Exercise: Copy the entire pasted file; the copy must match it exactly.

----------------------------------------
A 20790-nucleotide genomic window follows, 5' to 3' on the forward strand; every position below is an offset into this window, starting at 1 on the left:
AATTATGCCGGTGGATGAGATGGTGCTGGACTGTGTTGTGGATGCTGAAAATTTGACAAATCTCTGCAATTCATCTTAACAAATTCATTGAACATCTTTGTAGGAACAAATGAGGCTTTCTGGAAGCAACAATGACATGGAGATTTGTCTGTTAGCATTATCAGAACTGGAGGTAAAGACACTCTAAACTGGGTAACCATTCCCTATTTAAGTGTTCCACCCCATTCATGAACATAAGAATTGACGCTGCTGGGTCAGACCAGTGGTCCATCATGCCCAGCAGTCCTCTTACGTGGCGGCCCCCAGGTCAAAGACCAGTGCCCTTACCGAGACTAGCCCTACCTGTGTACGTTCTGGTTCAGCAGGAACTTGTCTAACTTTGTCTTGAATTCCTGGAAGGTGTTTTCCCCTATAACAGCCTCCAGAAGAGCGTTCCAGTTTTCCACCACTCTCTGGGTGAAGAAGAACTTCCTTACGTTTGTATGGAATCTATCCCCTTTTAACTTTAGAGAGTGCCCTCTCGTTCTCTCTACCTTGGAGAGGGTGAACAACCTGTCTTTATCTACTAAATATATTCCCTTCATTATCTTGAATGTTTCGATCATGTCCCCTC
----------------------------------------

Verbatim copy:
A 20790-nucleotide genomic window follows, 5' to 3' on the forward strand; every position below is an offset into this window, starting at 1 on the left:
AATTATGCCGGTGGATGAGATGGTGCTGGACTGTGTTGTGGATGCTGAAAATTTGACAAATCTCTGCAATTCATCTTAACAAATTCATTGAACATCTTTGTAGGAACAAATGAGGCTTTCTGGAAGCAACAATGACATGGAGATTTGTCTGTTAGCATTATCAGAACTGGAGGTAAAGACACTCTAAACTGGGTAACCATTCCCTATTTAAGTGTTCCACCCCATTCATGAACATAAGAATTGACGCTGCTGGGTCAGACCAGTGGTCCATCATGCCCAGCAGTCCTCTTACGTGGCGGCCCCCAGGTCAAAGACCAGTGCCCTTACCGAGACTAGCCCTACCTGTGTACGTTCTGGTTCAGCAGGAACTTGTCTAACTTTGTCTTGAATTCCTGGAAGGTGTTTTCCCCTATAACAGCCTCCAGAAGAGCGTTCCAGTTTTCCACCACTCTCTGGGTGAAGAAGAACTTCCTTACGTTTGTATGGAATCTATCCCCTTTTAACTTTAGAGAGTGCCCTCTCGTTCTCTCTACCTTGGAGAGGGTGAACAACCTGTCTTTATCTACTAAATATATTCCCTTCATTATCTTGAATGTTTCGATCATGTCCCCTC